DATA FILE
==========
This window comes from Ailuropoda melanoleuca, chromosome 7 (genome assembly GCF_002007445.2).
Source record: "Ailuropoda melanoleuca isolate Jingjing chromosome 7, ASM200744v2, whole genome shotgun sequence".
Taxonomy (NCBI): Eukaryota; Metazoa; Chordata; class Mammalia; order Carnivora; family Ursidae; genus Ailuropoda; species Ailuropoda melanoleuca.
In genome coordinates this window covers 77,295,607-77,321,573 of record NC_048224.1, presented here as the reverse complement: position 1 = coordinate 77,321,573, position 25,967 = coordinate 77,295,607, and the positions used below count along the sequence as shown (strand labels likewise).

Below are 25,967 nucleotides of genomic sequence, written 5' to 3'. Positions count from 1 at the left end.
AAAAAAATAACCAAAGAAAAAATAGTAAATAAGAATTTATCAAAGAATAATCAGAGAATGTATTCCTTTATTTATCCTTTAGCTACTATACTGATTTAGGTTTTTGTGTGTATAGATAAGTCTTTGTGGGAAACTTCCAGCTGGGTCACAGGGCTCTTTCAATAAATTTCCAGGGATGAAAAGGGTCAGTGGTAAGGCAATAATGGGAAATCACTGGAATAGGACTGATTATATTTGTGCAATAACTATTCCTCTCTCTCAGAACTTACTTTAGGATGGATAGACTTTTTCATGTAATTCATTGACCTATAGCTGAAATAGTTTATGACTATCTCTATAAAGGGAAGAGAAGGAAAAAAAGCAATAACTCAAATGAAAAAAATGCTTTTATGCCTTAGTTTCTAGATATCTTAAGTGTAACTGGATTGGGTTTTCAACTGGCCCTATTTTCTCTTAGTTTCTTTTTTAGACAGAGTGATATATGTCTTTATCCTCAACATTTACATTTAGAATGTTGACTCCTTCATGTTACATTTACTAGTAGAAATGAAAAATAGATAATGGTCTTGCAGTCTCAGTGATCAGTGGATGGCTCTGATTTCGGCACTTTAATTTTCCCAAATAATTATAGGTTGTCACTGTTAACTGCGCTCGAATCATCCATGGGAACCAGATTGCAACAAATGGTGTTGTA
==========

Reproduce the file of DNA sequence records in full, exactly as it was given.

This window comes from Ailuropoda melanoleuca, chromosome 7 (genome assembly GCF_002007445.2).
Source record: "Ailuropoda melanoleuca isolate Jingjing chromosome 7, ASM200744v2, whole genome shotgun sequence".
Taxonomy (NCBI): Eukaryota; Metazoa; Chordata; class Mammalia; order Carnivora; family Ursidae; genus Ailuropoda; species Ailuropoda melanoleuca.
In genome coordinates this window covers 77,295,607-77,321,573 of record NC_048224.1, presented here as the reverse complement: position 1 = coordinate 77,321,573, position 25,967 = coordinate 77,295,607, and the positions used below count along the sequence as shown (strand labels likewise).

Below are 25,967 nucleotides of genomic sequence, written 5' to 3'. Positions count from 1 at the left end.
AAAAAAATAACCAAAGAAAAAATAGTAAATAAGAATTTATCAAAGAATAATCAGAGAATGTATTCCTTTATTTATCCTTTAGCTACTATACTGATTTAGGTTTTTGTGTGTATAGATAAGTCTTTGTGGGAAACTTCCAGCTGGGTCACAGGGCTCTTTCAATAAATTTCCAGGGATGAAAAGGGTCAGTGGTAAGGCAATAATGGGAAATCACTGGAATAGGACTGATTATATTTGTGCAATAACTATTCCTCTCTCTCAGAACTTACTTTAGGATGGATAGACTTTTTCATGTAATTCATTGACCTATAGCTGAAATAGTTTATGACTATCTCTATAAAGGGAAGAGAAGGAAAAAAAGCAATAACTCAAATGAAAAAAATGCTTTTATGCCTTAGTTTCTAGATATCTTAAGTGTAACTGGATTGGGTTTTCAACTGGCCCTATTTTCTCTTAGTTTCTTTTTTAGACAGAGTGATATATGTCTTTATCCTCAACATTTACATTTAGAATGTTGACTCCTTCATGTTACATTTACTAGTAGAAATGAAAAATAGATAATGGTCTTGCAGTCTCAGTGATCAGTGGATGGCTCTGATTTCGGCACTTTAATTTTCCCAAATAATTATAGGTTGTCACTGTTAACTGCGCTCGAATCATCCATGGGAACCAGATTGCAACAAATGGTGTTGTA